the Sweet Smell of Burning Fur (plonq) wrote,
the Sweet Smell of Burning Fur
plonq

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Stream of thought

I got an email from a client agency recently asking why certain report types were not appearing in their reports. I sat on the email for a while (figuratively) because I was sure that I was filtering those report types because I considered them to be such a pain to deal with -- the report type, not the client. Though that statement could truthfully apply to both.

I had vivid memories of filtering those report types, or at least of planning to filter those report types. When I finally got caught up with all of my more important work (which included surfing for ponies) I finally turned my attention to their report. I took the spreadsheet they had sent me and cross-referenced it against the reports that I have been sending out. The results matched perfectly with my belief that I was filtering the annoying report types. With this knowledge in hand I did what I do best and played dumb.

"Gosh, I don't know why those report types are not appearing in your reports. I will investigate do some digging here."

Then things got confusing, because as I started to dig, I discovered that I was not suppressing those report types. It seems that conscientious me in the past had decided to do the extra work required to send them the full meal of data types. As I traced my way through the various iterations of the data (it comes from four sources and I combine it into a single, unified view for them), the record types that they wanted were there at every step until somewhere between the second to last and last steps, where they vanished.

I began to feel like that Microsoft Tech in the old joke who, when he cannot seem to hit the target at a shooting range, puts his finger over the end of the barrel and pulls the trigger before showing the bloody stump to the man controlling the targets and declares, "The bullet is coming out fine here, so the problem must be at your end."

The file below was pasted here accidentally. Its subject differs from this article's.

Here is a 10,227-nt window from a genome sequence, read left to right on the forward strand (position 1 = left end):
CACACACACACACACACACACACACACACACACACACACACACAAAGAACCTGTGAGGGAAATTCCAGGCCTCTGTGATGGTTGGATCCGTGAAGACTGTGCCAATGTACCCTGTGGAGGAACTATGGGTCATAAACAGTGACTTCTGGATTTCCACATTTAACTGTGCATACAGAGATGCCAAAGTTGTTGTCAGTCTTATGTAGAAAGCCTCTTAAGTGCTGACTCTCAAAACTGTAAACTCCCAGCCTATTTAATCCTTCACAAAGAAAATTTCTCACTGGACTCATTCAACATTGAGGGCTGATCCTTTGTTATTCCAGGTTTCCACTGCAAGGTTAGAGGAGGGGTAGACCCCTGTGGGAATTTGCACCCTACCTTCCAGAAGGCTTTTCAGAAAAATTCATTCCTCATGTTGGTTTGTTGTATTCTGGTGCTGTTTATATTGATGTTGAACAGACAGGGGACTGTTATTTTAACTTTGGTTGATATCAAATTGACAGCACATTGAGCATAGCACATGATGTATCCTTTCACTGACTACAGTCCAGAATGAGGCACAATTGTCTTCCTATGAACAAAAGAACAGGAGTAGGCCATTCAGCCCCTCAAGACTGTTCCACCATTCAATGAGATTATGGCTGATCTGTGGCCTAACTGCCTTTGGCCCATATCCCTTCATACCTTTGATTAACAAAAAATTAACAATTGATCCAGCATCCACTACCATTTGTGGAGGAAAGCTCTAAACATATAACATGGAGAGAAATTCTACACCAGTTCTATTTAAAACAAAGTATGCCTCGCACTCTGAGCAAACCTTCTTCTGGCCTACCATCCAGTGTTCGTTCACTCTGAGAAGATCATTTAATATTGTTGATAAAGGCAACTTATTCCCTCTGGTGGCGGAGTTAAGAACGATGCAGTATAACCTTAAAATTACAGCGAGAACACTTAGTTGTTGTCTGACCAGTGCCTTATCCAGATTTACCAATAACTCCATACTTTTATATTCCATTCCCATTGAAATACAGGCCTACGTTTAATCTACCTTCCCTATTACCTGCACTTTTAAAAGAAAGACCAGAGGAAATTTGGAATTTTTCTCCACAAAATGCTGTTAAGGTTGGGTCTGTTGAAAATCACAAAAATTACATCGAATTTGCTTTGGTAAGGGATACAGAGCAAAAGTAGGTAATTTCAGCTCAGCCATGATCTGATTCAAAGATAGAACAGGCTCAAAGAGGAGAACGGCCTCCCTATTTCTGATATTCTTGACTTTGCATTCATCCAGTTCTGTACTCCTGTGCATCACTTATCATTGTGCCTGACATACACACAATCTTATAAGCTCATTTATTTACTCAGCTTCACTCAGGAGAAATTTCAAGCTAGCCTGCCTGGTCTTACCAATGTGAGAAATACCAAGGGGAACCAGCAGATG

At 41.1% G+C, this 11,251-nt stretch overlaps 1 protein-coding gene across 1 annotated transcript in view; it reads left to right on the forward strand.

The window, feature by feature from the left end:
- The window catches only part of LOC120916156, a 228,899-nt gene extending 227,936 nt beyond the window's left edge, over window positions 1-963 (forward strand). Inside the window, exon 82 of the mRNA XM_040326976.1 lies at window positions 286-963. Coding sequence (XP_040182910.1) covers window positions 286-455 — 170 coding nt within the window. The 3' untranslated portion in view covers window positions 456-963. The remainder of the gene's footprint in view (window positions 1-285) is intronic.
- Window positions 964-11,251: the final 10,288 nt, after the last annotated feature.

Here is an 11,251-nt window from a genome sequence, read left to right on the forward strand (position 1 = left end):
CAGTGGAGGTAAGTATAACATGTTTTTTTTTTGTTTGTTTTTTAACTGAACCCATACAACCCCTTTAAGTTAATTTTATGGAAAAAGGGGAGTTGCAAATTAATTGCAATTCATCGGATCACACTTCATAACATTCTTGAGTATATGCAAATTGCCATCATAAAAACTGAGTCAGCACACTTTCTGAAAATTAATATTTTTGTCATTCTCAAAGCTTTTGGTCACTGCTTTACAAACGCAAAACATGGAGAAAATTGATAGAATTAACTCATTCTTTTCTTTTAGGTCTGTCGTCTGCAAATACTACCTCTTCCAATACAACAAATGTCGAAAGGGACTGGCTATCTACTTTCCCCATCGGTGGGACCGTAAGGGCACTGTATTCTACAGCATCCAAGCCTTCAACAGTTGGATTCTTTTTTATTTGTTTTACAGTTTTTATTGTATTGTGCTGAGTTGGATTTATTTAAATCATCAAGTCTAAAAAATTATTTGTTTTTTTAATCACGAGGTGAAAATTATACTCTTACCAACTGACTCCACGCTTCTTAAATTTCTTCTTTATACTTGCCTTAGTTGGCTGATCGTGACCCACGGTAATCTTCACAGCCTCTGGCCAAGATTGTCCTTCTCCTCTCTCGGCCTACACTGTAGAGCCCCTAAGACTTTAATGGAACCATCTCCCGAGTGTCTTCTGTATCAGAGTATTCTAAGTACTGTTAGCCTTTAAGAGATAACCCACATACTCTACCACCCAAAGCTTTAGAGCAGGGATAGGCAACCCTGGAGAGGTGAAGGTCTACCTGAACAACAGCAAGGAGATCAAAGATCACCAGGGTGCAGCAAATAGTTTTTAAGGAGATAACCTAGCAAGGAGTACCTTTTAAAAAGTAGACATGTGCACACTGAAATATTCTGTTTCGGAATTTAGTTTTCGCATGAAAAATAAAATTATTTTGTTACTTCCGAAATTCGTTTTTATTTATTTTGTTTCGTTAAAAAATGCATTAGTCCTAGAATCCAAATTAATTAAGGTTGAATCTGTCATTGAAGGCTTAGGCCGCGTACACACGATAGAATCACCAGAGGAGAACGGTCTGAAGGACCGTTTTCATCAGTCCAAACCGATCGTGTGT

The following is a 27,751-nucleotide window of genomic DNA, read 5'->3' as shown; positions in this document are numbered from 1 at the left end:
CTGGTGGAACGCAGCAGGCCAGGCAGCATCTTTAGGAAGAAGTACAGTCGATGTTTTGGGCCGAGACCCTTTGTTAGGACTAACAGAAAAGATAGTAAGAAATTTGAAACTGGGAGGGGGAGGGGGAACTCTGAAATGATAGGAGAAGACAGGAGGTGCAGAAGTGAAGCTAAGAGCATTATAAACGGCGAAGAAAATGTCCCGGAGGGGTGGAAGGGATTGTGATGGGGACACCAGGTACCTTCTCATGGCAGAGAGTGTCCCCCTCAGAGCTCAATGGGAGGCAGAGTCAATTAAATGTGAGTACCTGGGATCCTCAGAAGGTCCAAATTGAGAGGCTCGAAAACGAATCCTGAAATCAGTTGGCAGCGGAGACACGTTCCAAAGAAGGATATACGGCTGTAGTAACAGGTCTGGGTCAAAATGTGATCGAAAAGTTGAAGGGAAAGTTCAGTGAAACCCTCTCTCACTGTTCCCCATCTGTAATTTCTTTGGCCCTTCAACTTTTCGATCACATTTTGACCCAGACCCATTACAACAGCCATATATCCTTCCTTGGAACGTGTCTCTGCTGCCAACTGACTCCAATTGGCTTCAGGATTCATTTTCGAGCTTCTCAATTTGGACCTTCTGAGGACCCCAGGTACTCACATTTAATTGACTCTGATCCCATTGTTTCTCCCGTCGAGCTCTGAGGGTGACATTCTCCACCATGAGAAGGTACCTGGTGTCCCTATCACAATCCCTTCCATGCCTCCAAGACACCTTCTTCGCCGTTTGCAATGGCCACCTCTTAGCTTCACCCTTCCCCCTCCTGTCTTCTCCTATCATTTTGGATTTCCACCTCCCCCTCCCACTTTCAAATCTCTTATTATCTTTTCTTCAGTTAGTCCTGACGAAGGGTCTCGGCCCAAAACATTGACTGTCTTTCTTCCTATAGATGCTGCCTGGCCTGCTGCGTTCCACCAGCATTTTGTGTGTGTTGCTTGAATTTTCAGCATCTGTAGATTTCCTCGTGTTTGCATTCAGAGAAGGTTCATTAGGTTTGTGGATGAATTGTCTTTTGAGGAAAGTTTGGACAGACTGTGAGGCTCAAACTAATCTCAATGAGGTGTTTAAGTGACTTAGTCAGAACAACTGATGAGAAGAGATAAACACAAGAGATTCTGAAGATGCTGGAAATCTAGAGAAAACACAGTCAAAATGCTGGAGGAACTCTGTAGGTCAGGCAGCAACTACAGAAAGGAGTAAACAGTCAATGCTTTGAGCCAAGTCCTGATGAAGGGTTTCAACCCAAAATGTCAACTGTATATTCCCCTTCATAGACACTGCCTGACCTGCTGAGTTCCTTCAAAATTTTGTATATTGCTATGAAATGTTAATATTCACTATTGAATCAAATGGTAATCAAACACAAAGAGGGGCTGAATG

I admit that I was starting to become a bit frustrated about four hours into my investigation. I purged tables and re-ran partial scripts so that I could trace the records. Everything was feeding, and concatenating, and linking exactly like it should. The report was running perfectly right up to the part where, well, it didn't work. I took care of a couple of other tasks that came up in the mean time, and then spent another forty minutes on the report before I did the only reasonable thing I could think of; I set it aside to go surfing for ponies again.

About half an hour ago I suddenly had a craving for some brown rice tea. I started a cup steeping, and realized that I had some other important business that needed attending as well, which involved removing coffee from my system.

They could boost my productivity by a significant amount if they equipped my desk with two things: a treadmill and a urinal. I would estimate that close to 80% of my most important work-related inspirations have come to me while I am walking to the car at the end of the day, or emptying my bladder. I was in the middle of the latter activity when I had an epiphany so vivid that one could have stamped it on the wall in front of me and it would have been no more clear to me. I saw the formula: >SysDate-20

It was a single formula in a fairly unimportant delete query whose sole purpose was to clean up old records.

"Delete any of these records that are more than 20 days old."

Because more than and greater than totally mean the same thing, right?
Tags: work
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